Stop Bombarding Your Gut With Probiotics

pills-capsulesOne of the biggest diet mistakes I’ve ever made was to take in large quantities of probiotics (in the form of fermented foods and supplements) on a daily basis. This behaviour harmed my microbiome and undermined my health.

Unlike what a lot of people seem to believe, probiotics – microorganisms that are believed to provide health benefits when consumed – are not harmless. Actually, in certain situations, they may cause a lot of damage. The term probiotics, which means pro life, is somewhat misleading, in the sense that probiotics don’t always promote life, sometimes they cause death. Some probiotics, including various types of lactic acid bacteria, produce powerful compounds (e.g., bacteriocins) that inhibit or kill other microbes. If you ingest large quantities of these critters on a regular basis, you may damage your gut microbiota and experience a range of adverse health effects.

Microbes are ruthless

We humans live in a bubble. Over the past 10.000-15.000 years, we’ve gradually separated ourselves from nature. We’ve lost touch with the natural world and it’s easy to forget that we, like all other organisms on this planet, are a part of complex, global ecosystem. All of the members of this system are fighting to survive; they compete among each other and adapt to their environment in order to avoid extinction.

Sometimes, the survival of one organism jeopardizes the survival of another. Some plant and animal species compete for the same resources and seek to exploit the same niches in their habitat. The ones that are best equipped to achieve this objective flourish, while those who don’t possess the traits that are required to win the competition wither or die out.

The same types of wars are fought within the invisible, microbial kingdom here on earth. Microbes are no different from larger organisms in that they too do whatever they can to survive. In many ways, the battle for existence that takes place in the microbial world is even more ruthless than the one that occurs among macroscopic life forms.

Microbes have been on this planet for a much longer time than we have. Over billions of years, they’ve evolved an ability to produce a long list of toxins, acids, and other compounds, some of which aid their survival by blocking the growth and survival of other, competing organisms.

You probably know that nasty bugs such as C. difficile and certain types of E. coli bacteria produce toxins that harm many other organisms. You may also be aware of the fact that it’s not we humans who designed antibiotics such as penicillin, but rather microbes. Penicillin was derived from fungi; it wasn’t created by humans in a lab.

What you may not know, though, is that it’s not just the stereotypical pathogens that produce toxins that damage other life forms – some microorganisms that are generally thought of as friendly do as well. For example, some types of probiotic lactobacilli have been shown to produce bacteriocins that inhibit or kill certain other types of bacteria (1). Not necessarily just closely related species, but also sometimes unrelated critters.

Unlike the toxins that are produced by pathogens such as C. difficile; the compounds that probiotics produce don’t have a direct, harmful effect upon the human body. If they had, the microbes couldn’t have been classified as probiotics. However, these probiotic-produced substances may inhibit the growth of certain commensal bacteria in the gut, thereby compromising the stability, diversity, and resilience of the gut microbiota.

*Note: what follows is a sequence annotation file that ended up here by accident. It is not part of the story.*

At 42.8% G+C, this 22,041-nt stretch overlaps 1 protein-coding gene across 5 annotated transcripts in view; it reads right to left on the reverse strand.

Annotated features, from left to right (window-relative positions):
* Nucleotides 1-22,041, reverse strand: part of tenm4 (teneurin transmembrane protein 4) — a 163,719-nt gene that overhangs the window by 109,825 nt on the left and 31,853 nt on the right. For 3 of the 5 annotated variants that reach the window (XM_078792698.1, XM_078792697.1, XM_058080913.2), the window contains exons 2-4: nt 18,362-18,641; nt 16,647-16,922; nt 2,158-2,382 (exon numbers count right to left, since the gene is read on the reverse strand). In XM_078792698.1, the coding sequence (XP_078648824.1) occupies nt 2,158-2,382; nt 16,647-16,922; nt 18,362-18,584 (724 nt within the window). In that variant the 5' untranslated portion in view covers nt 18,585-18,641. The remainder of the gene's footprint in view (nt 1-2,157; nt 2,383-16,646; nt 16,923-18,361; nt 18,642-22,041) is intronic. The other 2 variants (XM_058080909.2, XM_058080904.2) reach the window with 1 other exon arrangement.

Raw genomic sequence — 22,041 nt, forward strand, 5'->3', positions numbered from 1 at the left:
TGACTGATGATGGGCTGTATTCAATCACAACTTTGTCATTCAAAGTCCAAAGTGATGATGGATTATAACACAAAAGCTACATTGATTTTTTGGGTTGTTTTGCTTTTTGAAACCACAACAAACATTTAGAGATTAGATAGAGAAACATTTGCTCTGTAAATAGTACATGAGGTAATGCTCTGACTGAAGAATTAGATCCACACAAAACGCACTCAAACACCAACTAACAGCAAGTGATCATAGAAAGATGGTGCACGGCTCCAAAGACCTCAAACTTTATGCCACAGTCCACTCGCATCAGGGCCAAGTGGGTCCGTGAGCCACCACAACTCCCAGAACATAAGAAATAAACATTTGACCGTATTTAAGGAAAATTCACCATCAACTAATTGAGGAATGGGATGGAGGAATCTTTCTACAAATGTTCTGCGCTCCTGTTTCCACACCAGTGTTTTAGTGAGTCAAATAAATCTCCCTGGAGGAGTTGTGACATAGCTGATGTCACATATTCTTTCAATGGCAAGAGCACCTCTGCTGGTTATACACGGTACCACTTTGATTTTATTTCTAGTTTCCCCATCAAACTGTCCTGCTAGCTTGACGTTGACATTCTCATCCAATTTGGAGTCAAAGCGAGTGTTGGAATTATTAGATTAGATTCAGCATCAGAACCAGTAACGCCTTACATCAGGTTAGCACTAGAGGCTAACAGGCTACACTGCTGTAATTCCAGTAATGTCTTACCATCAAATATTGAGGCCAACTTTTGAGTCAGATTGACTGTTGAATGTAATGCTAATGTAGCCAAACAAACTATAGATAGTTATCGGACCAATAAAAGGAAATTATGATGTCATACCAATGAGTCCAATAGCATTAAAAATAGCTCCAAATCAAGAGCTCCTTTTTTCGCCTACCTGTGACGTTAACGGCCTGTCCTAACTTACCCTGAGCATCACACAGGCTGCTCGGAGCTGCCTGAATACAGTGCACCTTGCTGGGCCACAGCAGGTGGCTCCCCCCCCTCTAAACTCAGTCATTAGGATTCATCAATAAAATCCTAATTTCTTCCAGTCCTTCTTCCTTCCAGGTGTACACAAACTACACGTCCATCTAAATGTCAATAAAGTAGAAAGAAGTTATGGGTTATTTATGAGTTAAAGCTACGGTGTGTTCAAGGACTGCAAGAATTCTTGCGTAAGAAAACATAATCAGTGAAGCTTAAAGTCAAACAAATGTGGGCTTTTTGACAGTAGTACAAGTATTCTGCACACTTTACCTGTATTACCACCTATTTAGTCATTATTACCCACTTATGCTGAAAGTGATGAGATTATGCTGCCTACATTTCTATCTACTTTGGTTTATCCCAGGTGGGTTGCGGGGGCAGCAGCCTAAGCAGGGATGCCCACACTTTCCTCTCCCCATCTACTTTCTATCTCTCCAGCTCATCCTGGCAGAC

This doesn’t mean that you should completely avoid probiotics – some are useful. What I’m trying to say is that we shouldn’t view probiotics as unequivocally good. Whether they enhance or undermine our health depends on several factors, in particular the current state of our gut microbiota and the quantity of probiotics consumed.

The consumption of large quantities of probiotics is an evolutionarily novel behavior that can disturb and destabilize the gut ecosystem

One of the first things I typically do when I set out to investigate a health-related topic is to look at the evolutionary evidence pertaining to the subject at hand. Evolution doesn’t necessarily provide us with clear-cut answers as to what we should eat and how we should live to achieve good health, but it does equip us with a guiding model that helps us to make sense of why the world is like it is and what types of behaviors and practices that different organisms are adapted for. It also helps us understand what types of foods we should include in our diet – and perhaps even importantly, which ones we should avoid.

It wasn’t until after the Agricultural Revolution that we humans started producing and consuming large quantities of fermented foods such as wine and yoghurt. Our Paleolithic forebears may have eaten smaller quantities of fruits and berries that had started to ferment, but they didn’t possess the tools or knowledge that are needed to make large batches of fermented foods via controlled fermentation. This notion is supported by anthropological research, including studies showing that contemporary hunter-gatherers primarily consume fresh food (2, 3, 4). It’s certainly possible that some of our late Paleolithic ancestors knew how to control the fermentation process and consumed fermented foods on a regular or semi-regular basis, but as a whole, I think it’s safe to say that fermented foods were not an important part of Paleolithic human diets.